The only thing is... I would do a test commute down Peachtree Industrial. There aren't too many back roads to take and many people use PIB to get to Peachtree Corners and 285, but it goes right to Chamblee.

Just curious... where in Dekalb are you? I was under the impression the many parts of Northern Dekalb are starting to do better and better, especially with the increased interest towards Perimeter and Brookhaven. While I don't care for the system's leadership, I thought that might lead localized improvements for some schools in North Dekalb.
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Old 08-29-2012, 02:28 PM
 
Location: Atlanta
6,562 posts, read 7,680,108 times
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One last thing. The Gwinnett Co schools profile page's have links to really good district maps.

These are handy to look at, while looking at a website like Trulia. It makes figuring out, which neighborhood goes to which school much easier!

http://www.gwinnett.k12.ga.us/gcps-mainweb01.nsf/D09A8D8458EFBE5E852575DE006A357C/$file/Parkview_Cluster_Map_2011-12.pdf

http://www.gwinnett.k12.ga.us/gcps-mainweb01.nsf/2E85616884640F49852575DE0068813E/$file/Brookwood_Cluster_Map_2011-12.pdf
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Old 08-29-2012, 03:06 PM
 
Location: Atlanta, GA (Dunwoody)
2,047 posts, read 3,967,143 times
Reputation: 959
Quote:
Just curious... where in Dekalb are you? I was under the impression the many parts of Northern Dekalb are starting to do better and better, especially with the increased interest towards Perimeter and Brookhaven. While I don't care for the system's leadership, I thought that might lead localized improvements for some schools in North Dekalb.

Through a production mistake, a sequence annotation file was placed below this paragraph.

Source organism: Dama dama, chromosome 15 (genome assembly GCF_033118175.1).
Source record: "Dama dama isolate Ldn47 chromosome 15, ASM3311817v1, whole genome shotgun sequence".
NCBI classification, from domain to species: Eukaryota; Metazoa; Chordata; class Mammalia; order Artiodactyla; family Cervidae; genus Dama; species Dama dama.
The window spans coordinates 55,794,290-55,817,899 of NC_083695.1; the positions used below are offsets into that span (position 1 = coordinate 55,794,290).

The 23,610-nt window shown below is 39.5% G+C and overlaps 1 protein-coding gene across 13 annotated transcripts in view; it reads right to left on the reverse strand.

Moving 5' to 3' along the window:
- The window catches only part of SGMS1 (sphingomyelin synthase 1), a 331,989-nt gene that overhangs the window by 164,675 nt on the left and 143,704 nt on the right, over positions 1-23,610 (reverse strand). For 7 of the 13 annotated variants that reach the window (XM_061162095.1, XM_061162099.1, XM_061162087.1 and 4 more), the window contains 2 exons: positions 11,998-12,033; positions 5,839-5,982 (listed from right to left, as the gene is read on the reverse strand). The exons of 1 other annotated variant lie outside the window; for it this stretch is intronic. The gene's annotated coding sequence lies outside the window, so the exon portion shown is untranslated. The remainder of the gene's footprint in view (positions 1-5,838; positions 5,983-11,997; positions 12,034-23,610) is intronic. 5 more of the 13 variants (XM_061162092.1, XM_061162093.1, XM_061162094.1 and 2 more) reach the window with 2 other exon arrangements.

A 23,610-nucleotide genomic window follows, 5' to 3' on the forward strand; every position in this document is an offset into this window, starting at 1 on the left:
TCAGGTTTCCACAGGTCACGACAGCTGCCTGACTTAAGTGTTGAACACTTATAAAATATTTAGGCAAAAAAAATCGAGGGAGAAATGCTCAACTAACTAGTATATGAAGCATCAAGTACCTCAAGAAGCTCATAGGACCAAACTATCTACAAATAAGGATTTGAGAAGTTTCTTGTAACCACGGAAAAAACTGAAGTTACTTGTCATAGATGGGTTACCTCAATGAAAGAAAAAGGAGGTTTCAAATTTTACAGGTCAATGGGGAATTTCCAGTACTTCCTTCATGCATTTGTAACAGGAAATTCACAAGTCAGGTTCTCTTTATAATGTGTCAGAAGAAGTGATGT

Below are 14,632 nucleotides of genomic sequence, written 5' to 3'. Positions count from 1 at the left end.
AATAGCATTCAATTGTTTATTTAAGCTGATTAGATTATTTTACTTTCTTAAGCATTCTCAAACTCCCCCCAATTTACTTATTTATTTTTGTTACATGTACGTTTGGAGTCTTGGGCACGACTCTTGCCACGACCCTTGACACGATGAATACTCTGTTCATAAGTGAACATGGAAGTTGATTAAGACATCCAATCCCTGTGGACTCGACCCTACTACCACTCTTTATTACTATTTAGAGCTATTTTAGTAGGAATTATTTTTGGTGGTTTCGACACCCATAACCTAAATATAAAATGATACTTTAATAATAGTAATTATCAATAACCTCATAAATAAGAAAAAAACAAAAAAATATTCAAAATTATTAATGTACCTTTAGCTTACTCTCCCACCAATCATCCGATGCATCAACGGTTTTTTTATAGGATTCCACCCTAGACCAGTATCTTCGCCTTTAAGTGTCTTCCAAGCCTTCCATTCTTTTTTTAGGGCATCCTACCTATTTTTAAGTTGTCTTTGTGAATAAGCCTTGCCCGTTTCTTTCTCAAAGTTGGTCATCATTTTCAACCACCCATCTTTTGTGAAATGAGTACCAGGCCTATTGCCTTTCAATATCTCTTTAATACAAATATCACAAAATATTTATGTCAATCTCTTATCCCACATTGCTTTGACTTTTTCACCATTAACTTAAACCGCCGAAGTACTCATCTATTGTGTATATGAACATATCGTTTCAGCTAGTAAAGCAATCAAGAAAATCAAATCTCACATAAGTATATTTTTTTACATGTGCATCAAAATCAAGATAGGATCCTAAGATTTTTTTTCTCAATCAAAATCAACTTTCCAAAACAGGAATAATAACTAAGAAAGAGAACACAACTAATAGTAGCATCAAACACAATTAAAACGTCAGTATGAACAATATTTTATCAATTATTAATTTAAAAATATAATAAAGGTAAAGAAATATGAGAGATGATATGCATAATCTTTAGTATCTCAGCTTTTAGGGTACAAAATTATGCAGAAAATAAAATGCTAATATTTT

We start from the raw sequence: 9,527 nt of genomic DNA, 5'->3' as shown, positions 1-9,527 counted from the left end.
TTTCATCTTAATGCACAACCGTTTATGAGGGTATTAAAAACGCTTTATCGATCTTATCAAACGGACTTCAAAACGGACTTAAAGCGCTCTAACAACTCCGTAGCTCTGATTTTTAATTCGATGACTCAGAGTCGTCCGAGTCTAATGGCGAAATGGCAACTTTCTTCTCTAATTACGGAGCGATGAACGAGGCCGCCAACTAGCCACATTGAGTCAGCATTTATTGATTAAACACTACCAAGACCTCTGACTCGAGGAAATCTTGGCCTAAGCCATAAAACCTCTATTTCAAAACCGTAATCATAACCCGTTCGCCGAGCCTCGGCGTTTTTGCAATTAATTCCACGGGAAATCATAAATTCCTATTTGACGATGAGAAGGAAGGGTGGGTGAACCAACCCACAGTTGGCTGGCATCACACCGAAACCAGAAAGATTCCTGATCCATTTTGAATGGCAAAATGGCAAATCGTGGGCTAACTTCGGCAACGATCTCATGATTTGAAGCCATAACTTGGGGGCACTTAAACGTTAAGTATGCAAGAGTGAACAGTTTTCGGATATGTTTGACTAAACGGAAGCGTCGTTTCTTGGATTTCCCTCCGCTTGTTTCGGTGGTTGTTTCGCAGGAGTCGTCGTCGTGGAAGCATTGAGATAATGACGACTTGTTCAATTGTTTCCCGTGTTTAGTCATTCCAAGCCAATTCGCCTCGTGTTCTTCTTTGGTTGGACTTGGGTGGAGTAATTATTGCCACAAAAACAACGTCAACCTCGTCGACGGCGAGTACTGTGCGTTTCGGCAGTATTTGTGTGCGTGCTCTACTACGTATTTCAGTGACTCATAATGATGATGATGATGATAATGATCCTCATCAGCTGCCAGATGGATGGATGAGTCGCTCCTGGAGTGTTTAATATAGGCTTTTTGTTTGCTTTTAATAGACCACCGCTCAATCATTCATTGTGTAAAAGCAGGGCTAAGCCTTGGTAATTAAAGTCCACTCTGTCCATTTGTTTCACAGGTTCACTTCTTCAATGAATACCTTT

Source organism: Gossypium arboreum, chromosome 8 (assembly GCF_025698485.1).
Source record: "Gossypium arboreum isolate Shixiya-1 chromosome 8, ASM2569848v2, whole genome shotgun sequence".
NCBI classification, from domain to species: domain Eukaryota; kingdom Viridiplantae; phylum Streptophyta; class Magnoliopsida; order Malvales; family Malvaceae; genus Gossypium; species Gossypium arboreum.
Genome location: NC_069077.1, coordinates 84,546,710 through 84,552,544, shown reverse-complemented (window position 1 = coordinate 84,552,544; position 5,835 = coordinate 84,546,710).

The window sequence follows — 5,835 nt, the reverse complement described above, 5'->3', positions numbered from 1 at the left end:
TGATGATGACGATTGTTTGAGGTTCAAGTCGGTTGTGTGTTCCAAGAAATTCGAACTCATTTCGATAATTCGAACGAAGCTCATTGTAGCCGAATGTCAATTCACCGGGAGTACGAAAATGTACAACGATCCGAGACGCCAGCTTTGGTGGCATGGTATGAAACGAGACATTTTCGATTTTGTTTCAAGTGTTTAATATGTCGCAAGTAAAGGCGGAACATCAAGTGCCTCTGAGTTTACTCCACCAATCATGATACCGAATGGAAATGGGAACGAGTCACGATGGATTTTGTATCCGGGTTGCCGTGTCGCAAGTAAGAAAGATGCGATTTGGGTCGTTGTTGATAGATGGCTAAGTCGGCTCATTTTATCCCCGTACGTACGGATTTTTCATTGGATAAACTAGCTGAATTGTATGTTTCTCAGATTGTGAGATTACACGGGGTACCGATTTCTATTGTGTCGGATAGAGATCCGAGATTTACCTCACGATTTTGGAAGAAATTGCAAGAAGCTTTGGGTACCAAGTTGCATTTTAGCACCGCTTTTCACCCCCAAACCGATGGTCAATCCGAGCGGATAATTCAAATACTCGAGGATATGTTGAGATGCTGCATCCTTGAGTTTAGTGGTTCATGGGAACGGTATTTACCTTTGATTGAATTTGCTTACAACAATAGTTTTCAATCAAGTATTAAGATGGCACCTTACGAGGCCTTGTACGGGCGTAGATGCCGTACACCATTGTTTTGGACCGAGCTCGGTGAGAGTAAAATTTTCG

We're in Dunwoody. I am convinced the implosion of this school system is inevitable. The administration is idiotic. In all fairness I do believe that the problems may simply be insurmountable given the system's size, the economy and the way it is hamstringed by the legislature. I fully support the creation of these North DeKalb cities, but given that it would literally require a Constitutional amendment to create our own school system they are of limited value. I do believe this will eventually happen. I don't see these people continuing to pay premium home prices and taxes, AND private school tuition. Of course, I could be wrong.
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Old 08-29-2012, 04:22 PM
 
29,386 posts, read 26,345,718 times
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Quote:
Originally Posted by GRS86 View Post
I would also look at either the Parkview or Brookwood districts as viable options. Don't see either area being Dekalb Part II any time soon.
Haven't a number of Gwinnett schools rather abruptly gone downhill? Again, I'm not trying to be negative, just pointing out that schools are pretty ephemeral.
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Old 08-29-2012, 04:23 PM
 
35 posts, read 35,147 times
Reputation: 31
Quote:
Originally Posted by arjay57 View Post